The agency originally had said that starting this summer all taxpayers would need to submit a “video selfie” to the company to be able to access their tax records and other services on the IRS website. But lawmakers and advocates slammed the idea of mandating the technology’s use nationwide, saying that it would unfairly burden Americans without smartphones or computer cameras and would risk leaking sensitive data to hackers. Facial recognition algorithms have also been shown to work less accurately on darker skin.

“The IRS takes taxpayer privacy and security seriously, and we understand the concerns that have been raised,” IRS commissioner Charles Rettig said in a statement announcing the IRS decision. “Everyone should feel comfortable with how their personal information is secured, and we are quickly pursuing short-term options that do not involve facial recognition.”

Sen. Ron Wyden (D-Ore.), one of nearly two dozen members of Congress who had urged the IRS to halt the plan, said in a statement Monday, “I appreciate that the administration recognizes that privacy and security are not mutually exclusive and no one should be forced to submit to facial recognition to access critical government services.”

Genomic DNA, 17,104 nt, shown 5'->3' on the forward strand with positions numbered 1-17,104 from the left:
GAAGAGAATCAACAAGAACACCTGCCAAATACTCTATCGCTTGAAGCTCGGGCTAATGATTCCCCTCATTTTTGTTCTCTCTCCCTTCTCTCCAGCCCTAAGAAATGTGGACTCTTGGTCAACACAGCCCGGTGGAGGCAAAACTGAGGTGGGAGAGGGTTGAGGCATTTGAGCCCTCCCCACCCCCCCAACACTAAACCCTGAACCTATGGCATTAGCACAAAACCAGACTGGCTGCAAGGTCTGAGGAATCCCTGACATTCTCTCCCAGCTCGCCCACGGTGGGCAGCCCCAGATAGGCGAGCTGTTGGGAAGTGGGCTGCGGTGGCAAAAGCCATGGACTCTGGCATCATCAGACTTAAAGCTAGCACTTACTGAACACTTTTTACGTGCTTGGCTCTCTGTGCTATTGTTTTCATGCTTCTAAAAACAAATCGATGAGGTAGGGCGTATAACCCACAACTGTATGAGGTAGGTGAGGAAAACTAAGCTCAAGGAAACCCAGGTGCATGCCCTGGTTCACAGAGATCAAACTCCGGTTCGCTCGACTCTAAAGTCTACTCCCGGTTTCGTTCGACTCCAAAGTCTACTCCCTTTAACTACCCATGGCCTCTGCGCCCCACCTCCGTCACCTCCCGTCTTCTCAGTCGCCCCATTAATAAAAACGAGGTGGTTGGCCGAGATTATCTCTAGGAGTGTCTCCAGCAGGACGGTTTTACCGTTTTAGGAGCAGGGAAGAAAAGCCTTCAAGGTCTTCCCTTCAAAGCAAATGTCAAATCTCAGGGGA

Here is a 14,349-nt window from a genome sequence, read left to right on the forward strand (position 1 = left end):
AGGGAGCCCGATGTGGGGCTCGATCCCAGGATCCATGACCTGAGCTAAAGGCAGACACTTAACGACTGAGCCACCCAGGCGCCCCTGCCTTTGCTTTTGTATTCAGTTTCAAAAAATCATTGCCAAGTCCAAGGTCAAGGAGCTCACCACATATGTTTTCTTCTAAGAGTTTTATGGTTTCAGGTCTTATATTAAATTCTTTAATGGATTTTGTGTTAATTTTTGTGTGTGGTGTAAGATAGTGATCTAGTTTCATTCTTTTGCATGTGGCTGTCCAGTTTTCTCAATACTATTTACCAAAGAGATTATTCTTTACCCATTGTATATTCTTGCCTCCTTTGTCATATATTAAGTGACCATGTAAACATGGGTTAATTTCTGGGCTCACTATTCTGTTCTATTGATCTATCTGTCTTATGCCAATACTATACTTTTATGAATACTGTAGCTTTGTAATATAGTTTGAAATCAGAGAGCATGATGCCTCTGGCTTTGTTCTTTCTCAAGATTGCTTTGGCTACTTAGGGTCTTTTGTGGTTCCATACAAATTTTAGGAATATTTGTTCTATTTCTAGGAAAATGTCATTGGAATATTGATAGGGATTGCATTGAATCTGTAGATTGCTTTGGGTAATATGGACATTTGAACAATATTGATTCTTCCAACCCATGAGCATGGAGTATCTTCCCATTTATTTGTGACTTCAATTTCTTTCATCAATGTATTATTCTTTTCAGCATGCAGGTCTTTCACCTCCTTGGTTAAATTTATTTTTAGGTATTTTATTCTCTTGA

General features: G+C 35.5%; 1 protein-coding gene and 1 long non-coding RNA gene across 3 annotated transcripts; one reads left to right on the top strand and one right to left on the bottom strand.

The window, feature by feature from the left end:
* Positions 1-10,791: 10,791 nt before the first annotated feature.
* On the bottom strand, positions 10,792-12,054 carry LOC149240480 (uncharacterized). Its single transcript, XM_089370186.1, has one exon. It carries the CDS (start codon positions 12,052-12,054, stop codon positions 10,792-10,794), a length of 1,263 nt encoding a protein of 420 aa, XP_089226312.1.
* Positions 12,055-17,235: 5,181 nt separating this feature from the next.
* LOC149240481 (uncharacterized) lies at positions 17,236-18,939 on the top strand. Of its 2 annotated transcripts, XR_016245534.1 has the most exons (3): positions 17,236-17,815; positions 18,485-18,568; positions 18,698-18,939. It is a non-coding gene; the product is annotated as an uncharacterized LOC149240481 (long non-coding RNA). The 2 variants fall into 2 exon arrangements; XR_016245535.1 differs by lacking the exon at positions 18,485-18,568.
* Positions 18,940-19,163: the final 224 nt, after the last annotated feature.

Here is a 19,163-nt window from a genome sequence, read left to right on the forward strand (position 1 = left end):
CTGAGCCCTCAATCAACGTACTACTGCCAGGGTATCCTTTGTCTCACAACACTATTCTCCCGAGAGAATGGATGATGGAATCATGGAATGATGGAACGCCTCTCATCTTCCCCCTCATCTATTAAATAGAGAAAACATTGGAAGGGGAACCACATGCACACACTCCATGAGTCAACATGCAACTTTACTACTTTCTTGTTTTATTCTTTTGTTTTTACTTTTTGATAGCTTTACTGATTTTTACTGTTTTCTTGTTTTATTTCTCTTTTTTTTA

Read the room, IRS, read the room.
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North Korea: missile programme funded through stolen crypto, UN report says • BBC News


North Korean cyber-attacks have stolen millions of dollars worth of cryptocurrency to fund the country’s missile programmes, a UN report briefed to media says.

Between 2020 and mid-2021 cyber-attackers stole more than $50m (£37m) of digital assets, investigators found. Such attacks are an “important revenue source” for Pyongyang’s nuclear and ballistic missile programme, they said.

The findings were reportedly handed to the UN’s sanctions committee on Friday. The cyber-attacks targeted at least three cryptocurrency exchanges in North America, Europe and Asia.

The report also referenced a study published last month by the security firm Chainalysis that suggested North Korean cyberattacks could have netted as much as $400m worth of digital assets last year.